Western University AntropologyWestern Social Science

Welcome to Anthropology at Western!

This is the place to learn more about the different first year course options we offer, why you should consider choosing one or several of these options, and how they fit into Anthropology’s undergraduate modules.  If you can’t find what you are looking for, don’t hesitate to get in touch by emailing us at anthro-ugrad-office@uwo.ca

First Year Course Options for 2018-19

Anthropology 1020
An engaging full year (1.0 credit) non-essay course comprised of four six-week sections, each featuring lectures from specialist instructors and weekly tutorials.

An introduction to anthropology (the study of human beings, past and present) co-taught by specialists in biological anthropology, archaeology, linguistic anthropology, and sociocultural anthropology. Students will explore anthropological approaches to and findings concerning: human evolution; variation and adaptation; diverse forms of social, political, and economic organization; culture; ritual; language; communication; identity; gender; health; social inequality; and globalization.

Two sections are offered in 2018/2019:
Section 001 is Mondays 1:30-3:30 plus one tutorial hour of your choice on Wednesdays.
Section 002 is Tuesdays 9:30-11:30 plus one tutorial hour of your choice on Thursdays.

Antirequisites: Anthropology 1025F/G and 1026F/G.

Anthropology 1020 is an excellent complement to introductory courses in the Arts and Humanities, Psychology, Sociology, Geography, History, Political Science, Economics, Biology, Health Sciences, Women’s Studies, and other disciplines that focus on different aspects of the human experience.

Anthropology 1025F/G
An introduction to Sociocultural Anthropology through a single term (0.5 credit) essay course, allowing you the opportunity to supplement in-class learning with an independent writing project.

An introduction to the basic concepts used in the anthropological study of non-Western social and cultural institutions that focuses on the unity and diversity of human experience. Topics include: kinship, economics, politics, religion, and the present-day conditions of indigenous societies. The ethnography of various peoples is discussed.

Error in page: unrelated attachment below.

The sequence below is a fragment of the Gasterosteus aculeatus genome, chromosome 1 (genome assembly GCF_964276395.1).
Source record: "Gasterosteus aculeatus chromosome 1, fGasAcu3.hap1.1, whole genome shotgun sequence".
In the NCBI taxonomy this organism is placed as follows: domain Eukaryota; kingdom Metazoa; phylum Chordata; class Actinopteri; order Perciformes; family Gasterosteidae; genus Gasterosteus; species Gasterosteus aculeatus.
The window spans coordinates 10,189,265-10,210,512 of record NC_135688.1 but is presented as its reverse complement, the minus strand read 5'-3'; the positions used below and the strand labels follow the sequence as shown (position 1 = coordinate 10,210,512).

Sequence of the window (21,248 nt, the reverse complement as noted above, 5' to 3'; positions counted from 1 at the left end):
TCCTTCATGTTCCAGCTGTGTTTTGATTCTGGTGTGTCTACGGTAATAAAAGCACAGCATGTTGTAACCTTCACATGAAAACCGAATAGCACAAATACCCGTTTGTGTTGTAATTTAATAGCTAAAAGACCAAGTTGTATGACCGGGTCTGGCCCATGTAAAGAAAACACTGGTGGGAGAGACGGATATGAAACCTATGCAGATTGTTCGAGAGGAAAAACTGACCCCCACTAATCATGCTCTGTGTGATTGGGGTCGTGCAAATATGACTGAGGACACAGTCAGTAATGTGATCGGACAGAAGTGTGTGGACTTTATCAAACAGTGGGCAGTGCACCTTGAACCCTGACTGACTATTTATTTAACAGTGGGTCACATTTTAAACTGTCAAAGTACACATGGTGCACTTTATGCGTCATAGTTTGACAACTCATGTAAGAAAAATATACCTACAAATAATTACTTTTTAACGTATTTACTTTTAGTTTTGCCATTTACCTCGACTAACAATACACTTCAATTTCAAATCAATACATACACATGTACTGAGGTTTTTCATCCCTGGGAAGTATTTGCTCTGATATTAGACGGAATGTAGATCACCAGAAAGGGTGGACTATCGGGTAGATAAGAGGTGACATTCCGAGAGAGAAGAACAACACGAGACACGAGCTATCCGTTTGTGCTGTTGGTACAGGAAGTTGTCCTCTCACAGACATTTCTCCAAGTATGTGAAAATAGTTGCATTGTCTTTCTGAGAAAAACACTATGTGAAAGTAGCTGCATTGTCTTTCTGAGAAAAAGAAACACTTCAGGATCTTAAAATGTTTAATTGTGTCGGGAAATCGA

Three sections are offered in 2018/19:

Fall term Monday evenings 7-10.
Fall term online through Distance Studies.
Winter term Mondays 3:30-5:30 and Wednesdays 4:30-5:30.

Antirequisites: Anthropology 1020 (formerly Anthropology 1020E).

Anthropology 1025F/G is an excellent complement to courses in the Arts and Humanities, Psychology, Sociology, Geography, History, Political Science, Economics, Global Studies, Management, and other disciplines that focus on different aspects of the contemporary human experience in a rapidly changing world.

Anthropology 1026F/G
An introduction to Archaeology and Biological Anthropology through a single term (0.5 credit) essay course, allowing you the opportunity to supplement in-class learning with an independent writing project.

An introduction to aspects of biological anthropology and archaeology which help us to understand the place of humankind in nature. Topics to be covered include heredity, human evolution and variability, archaeological method, the development of culture, the domestication of plants and animals, and the rise of civilization and the state.

Three sections are offered in 2018/19:
Fall term Wednesdays 3:30-6:30.
Winter term online through Distance Studies.
Winter term Monday evenings 7-10.

Antirequisite: Anthropology 1020 (formerly Anthropology 1020E).

Anthropology 1026 is an excellent complement to courses in the Arts and Humanities, Classics, History, Biology, Health Sciences, Political Science, Economics, and other disciplines that draw attention to the contemporary relevance of the human past.
      

Anthropology 1027A/B
An introduction to Linguistics through a single term (0.5 credit) non-essay course, allowing you to learn and practice the fundamentals of Linguistics (through lectures and tutorials) in preparation for further studies in either Linguistics or Linguistic Anthropology.

Introduction to basic concepts and methods of modern linguistics. Topics include articulatory and acoustic phonetics, phonology, morphology, syntax and semantics. This course is a prerequisite for subsequent linguistics courses in the Department of Anthropology and/or the Linguistics program.

Two sections are offered in 2018/19:
Fall term Wednesdays 4:30-6:30 plus one tutorial hour on Wednesdays.
Winter term Tuesdays 3:30-5:30 plus one tutorial hour on Thursdays.

Antirequisite: Linguistics 22288A/B.

Anthropology 1027 is an excellent complement to courses in the Arts and Humanities, Modern Languages, Psychology, Health Studies, and other disciplines that focus on different aspects of the contemporary human experience in a rapidly changing world.